Appellant was arrested and taken into custody on July 13, 1977, following a lengthy investigation of the killings by police. Counsel was appointed for appellant on July 28, 1977. A change of venue was subsequently granted, and the case was transferred to Lebanon County for trial. On October 27, 1977, an order was entered granting pre-trial discovery, and a pre-trial conference was held on November 5, 1977. Trial was set for November 14, 1977. A motion

[ 314 Pa. Super. Page 105]

    for continuance to permit additional investigation was denied, and trial commenced before the Honorable G. Thomas Gates on the day assigned.

A trial court has broad discretion in determining whether a continuance shall be granted. Commonwealth v. Metzger, 498 Pa. 678, 680-82, 450 A.2d 981, 983 (1982); Commonwealth v. Wolfe, 301 Pa. Super. 187, 192-93, 447 A.2d 305, 308 (1982); Commonwealth v. Volk, 298 Pa. Super. 294, 303, 444 A.2d 1182, 1186 (1982); Commonwealth v. Kittrell, 285 Pa. Super. 464, 467, 427 A.2d 1380, 1381 (1981); Commonwealth v. Andrews, 282 Pa. Super. 115, 123, 422 A.2d 855, 859 (1980). Absent a manifest abuse of discretion, which results in prejudice to the defendant, the trial court's decision will not be reversed on appeal. Commonwealth v. Eackles, 286 Pa. Super. 146, 152, 428 A.2d 614, 617 (1981); Commonwealth v. Waters, 276 Pa. Super. 584, 590-591, 419 A.2d 612, 615 (1980); Commonwealth v. Palmer, 273 Pa. Super. 184, 190, 417 A.2d 229, 232 (1979). See: Commonwealth v. Wolfe, supra 301 Pa. Super. at 192-93, 447 A.2d at 308.

Appellant's counsel had 3 1/2 months to prepare for trial following his appointment. His investigation was supplemented by the efforts of counsel for appellant's accomplices, by local counsel in Lebanon County and by several private investigators. Although averring "real prejudice" by not being able to follow all "leads" or conduct pre-trial interrogation of all potential witnesses, appellant has been unable to identify specifically any evidence that was undiscovered or any other prejudice because of the denial of his motion for continuance. There was neither a witness that was unexamined nor a defense that remained unpresented. In the absence of specific prejudice, appellant contends that the longer period available to the Commonwealth for investigation and the greater manpower available to participate therein renders the denial of his motion inherently unfair. We reject this argument.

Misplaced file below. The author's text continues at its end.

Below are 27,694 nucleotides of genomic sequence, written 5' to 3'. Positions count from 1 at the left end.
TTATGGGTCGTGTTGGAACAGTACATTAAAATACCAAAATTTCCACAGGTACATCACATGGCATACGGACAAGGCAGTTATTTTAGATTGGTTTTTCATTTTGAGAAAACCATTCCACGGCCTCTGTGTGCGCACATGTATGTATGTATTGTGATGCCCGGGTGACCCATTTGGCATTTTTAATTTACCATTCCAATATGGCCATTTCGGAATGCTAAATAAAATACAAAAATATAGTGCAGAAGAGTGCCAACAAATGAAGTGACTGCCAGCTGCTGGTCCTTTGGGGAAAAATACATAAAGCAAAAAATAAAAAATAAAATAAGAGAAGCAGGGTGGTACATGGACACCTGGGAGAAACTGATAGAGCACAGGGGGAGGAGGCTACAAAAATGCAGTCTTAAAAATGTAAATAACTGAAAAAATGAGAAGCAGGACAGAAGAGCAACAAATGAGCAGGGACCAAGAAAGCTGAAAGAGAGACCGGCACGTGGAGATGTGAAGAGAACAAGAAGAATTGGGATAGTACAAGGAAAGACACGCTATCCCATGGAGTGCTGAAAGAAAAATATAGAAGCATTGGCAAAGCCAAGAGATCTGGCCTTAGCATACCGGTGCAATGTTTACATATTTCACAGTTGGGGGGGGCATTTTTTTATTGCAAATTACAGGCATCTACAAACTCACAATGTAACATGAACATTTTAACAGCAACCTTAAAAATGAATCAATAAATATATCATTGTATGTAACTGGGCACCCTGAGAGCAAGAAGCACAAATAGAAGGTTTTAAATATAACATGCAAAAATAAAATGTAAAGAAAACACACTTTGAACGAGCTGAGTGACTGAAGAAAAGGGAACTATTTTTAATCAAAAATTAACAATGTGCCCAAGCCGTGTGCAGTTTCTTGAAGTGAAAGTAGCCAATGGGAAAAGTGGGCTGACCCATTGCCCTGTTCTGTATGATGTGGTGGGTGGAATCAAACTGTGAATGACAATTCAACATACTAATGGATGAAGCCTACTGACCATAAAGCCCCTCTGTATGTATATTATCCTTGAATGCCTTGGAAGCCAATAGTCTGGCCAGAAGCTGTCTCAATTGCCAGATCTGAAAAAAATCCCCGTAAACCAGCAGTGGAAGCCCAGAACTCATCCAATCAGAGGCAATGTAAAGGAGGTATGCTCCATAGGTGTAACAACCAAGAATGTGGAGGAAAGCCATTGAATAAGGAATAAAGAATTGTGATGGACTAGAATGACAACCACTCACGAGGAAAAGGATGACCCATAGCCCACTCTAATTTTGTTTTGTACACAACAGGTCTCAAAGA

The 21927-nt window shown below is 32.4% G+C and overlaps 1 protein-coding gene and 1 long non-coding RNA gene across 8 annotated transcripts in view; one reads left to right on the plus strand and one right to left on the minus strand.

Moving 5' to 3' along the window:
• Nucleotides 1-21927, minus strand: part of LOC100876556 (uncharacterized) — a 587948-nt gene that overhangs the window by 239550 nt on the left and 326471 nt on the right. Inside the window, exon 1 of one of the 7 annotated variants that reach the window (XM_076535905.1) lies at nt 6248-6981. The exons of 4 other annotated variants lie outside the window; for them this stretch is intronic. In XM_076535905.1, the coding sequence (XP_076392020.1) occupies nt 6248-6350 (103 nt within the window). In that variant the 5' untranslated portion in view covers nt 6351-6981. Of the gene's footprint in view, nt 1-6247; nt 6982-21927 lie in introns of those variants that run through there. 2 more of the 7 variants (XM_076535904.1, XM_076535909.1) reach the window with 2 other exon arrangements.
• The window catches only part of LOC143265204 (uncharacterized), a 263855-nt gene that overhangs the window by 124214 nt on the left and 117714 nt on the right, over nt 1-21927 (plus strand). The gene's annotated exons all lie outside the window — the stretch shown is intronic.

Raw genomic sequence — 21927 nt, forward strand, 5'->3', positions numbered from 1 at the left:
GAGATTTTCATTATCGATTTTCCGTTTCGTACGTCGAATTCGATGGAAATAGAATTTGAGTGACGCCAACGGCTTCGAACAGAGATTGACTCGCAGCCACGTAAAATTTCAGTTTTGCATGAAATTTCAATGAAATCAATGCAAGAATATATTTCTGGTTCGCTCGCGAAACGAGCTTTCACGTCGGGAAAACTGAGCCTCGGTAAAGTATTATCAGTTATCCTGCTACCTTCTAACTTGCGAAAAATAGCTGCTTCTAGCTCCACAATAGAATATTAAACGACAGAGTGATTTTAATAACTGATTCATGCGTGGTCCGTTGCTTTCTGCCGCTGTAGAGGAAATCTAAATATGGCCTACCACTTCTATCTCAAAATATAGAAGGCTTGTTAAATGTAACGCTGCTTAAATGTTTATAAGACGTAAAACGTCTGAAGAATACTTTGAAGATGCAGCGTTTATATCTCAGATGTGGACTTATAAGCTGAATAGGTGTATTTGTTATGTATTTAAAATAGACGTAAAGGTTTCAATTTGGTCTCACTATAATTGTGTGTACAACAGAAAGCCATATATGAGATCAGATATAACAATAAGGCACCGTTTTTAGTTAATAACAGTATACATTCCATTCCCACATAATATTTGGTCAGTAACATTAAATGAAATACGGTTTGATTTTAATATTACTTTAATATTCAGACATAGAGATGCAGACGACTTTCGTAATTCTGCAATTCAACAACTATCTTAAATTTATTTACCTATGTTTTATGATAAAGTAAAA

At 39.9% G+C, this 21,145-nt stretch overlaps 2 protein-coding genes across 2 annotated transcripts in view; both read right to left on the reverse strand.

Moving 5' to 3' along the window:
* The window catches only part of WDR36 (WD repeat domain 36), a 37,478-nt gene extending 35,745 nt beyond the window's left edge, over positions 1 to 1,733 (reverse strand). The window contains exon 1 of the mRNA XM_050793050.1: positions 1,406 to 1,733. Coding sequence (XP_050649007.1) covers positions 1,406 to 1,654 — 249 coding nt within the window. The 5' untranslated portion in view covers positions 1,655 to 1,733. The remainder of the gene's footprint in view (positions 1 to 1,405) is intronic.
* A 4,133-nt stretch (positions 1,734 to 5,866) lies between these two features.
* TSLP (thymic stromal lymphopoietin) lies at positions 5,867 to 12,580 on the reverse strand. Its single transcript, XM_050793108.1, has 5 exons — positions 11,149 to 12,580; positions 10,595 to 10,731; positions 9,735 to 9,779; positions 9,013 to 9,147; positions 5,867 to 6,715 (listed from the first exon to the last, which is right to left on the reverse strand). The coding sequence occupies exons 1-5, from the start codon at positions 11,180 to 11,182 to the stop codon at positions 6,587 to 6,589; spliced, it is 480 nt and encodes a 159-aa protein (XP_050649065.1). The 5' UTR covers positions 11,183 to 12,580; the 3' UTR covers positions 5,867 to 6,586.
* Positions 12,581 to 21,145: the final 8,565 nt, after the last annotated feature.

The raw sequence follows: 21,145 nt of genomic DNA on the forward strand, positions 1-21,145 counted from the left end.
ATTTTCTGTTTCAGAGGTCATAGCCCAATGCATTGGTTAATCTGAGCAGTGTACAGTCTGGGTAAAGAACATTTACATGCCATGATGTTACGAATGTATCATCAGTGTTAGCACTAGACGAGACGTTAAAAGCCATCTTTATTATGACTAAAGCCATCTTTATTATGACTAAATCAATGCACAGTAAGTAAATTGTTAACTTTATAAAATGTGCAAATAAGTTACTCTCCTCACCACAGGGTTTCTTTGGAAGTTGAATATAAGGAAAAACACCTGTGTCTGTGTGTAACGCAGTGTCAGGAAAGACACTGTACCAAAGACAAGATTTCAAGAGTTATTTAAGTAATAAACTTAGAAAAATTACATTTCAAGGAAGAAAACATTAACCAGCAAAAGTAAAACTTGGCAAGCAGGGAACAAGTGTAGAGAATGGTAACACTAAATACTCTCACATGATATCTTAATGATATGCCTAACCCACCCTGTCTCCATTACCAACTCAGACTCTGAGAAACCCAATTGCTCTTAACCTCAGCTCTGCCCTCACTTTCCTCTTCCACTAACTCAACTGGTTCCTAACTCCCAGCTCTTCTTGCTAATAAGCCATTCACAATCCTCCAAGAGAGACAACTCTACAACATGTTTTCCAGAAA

[ 314 Pa. Super. Page 106]

In Commonwealth v. Eackles, supra, the defendant had been charged with 38 counts of forgery and 31 counts of theft. A motion for continuance was denied and trial commenced 55 days after the defendant's arrest. In response to his complaint that a denial of his motion for continuance had resulted in too prompt a trial, this Court said:

"We perceive no valid reason for holding such preparation time inadequate per se . . . . Significantly, appellant has failed to specify in what manner he was unable to prepare his defense or what he could have done by way of preparation if given more time. In the absence of a showing of prejudice, therefore, we perceive no abuse of discretion and decline to reverse the trial court's denial of the defense motion for continuance."